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London councils notice dip in household waste levels

London councils have noticed a slight drop in their household waste collections due to a combination waste minimisation campaigns and the recession.

Speaking to MRW, Westminster City Council waste strategy manager Mark Banks said: I attended a recent Association of London Cleansing Officers meeting last week and councils have reported that they have noticed a slight decline in household waste tonnages. This could be down to waste minimisation campaigns or with the recession and people tightening their belts.

The ALCO is a forum for local authority senior officers in London to exchange information and to improve the understanding of waste management in London.

ALCO honorary chair and Harrow Council environmental waste services officer Andrew Baker said that he thinks that people were buying less things and producing less packaging to throw away as a result. He said: In Harrow we have noticed this trend for the last two to three years.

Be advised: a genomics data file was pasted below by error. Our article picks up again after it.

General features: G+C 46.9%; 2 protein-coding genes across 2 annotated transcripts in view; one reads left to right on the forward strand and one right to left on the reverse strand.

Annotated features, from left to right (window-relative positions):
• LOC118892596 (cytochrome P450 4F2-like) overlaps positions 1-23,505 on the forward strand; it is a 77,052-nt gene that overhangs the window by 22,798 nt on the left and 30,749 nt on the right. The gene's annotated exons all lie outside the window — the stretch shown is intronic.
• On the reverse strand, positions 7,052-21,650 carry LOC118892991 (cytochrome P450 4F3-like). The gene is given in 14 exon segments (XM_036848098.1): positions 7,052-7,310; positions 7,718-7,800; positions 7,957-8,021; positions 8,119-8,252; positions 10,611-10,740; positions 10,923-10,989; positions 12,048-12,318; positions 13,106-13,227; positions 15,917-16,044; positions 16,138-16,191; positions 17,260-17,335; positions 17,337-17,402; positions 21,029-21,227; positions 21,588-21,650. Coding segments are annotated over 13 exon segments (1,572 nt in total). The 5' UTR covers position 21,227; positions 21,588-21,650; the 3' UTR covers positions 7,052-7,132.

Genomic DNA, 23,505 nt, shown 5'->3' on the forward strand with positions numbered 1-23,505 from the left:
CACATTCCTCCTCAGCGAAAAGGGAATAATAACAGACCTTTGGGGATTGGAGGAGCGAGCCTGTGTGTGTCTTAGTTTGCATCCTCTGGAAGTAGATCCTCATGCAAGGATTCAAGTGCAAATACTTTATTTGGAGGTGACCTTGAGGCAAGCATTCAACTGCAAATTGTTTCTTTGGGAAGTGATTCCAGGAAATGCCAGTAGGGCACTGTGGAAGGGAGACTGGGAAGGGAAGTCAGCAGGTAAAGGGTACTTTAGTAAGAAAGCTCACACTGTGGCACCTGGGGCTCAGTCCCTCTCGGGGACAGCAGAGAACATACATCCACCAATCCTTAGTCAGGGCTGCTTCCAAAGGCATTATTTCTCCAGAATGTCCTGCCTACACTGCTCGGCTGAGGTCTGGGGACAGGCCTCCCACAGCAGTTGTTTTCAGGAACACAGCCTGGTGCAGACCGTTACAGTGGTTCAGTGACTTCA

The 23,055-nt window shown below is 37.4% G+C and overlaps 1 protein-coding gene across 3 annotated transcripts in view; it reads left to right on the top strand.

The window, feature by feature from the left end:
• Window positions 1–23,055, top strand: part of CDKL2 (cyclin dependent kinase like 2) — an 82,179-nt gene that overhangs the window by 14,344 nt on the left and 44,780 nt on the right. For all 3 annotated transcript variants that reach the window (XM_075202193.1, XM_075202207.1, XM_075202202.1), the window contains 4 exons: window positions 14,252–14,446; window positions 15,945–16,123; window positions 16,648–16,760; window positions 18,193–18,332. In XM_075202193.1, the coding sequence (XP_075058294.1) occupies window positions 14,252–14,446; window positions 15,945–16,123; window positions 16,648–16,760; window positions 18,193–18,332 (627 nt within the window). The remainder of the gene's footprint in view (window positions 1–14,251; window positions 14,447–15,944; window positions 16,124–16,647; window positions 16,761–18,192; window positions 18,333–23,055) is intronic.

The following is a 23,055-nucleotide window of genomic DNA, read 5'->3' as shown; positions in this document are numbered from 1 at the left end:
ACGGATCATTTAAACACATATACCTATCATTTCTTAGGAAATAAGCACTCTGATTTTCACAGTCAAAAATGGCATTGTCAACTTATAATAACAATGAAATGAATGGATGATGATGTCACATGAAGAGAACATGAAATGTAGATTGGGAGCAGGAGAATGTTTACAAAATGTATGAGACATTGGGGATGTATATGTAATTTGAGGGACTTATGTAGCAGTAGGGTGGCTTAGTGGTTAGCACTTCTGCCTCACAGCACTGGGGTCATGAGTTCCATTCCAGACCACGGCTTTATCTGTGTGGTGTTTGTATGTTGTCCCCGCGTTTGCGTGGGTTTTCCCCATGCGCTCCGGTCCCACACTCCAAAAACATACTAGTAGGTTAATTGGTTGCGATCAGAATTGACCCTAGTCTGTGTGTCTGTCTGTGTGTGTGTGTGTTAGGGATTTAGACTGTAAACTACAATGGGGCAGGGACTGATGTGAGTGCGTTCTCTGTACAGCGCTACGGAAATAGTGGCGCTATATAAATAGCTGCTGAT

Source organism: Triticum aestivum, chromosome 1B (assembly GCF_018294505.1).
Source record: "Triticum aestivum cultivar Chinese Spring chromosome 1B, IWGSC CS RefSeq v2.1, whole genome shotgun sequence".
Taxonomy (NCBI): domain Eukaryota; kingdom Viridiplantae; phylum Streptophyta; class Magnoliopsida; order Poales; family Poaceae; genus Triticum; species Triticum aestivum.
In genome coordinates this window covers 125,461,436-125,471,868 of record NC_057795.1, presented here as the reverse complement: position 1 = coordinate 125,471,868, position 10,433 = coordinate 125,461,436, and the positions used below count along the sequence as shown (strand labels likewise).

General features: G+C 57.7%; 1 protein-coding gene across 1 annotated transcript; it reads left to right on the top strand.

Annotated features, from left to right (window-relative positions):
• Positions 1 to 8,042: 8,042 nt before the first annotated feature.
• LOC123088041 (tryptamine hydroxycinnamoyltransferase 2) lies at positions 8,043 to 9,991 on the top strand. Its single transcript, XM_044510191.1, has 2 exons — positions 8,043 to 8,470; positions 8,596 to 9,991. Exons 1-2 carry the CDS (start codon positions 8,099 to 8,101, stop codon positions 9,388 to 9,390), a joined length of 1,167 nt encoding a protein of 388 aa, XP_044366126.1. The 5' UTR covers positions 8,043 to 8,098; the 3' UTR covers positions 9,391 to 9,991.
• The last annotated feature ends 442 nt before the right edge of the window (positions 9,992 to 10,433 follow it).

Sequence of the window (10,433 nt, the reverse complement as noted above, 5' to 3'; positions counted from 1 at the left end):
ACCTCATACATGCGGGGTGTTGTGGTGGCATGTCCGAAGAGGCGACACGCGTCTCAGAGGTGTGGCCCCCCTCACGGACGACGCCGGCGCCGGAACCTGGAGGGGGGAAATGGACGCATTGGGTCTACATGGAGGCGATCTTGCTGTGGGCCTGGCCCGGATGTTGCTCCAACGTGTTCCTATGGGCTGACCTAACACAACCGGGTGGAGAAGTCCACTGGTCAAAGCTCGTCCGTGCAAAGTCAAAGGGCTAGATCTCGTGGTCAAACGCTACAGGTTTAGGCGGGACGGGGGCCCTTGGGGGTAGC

But this has become relatively marginal over the last five months and more noticeable.

This is probably the result of the combination of waste minimisation and recession.

The most recent figures to suggest that this pattern might be accurate come from the
Department for Environment, Food and Rural Affairs municipal waste management statistics 2007/08 for England. Published in November 2008 it shows that municipal waste decreased by 2.2% from 29.1m tonnes to 28.5m tonnes.

A London Councils spokesman had no firm evidence for the claims but said: Boroughs are always doing the best they can to help householders reduce the waste they generate.

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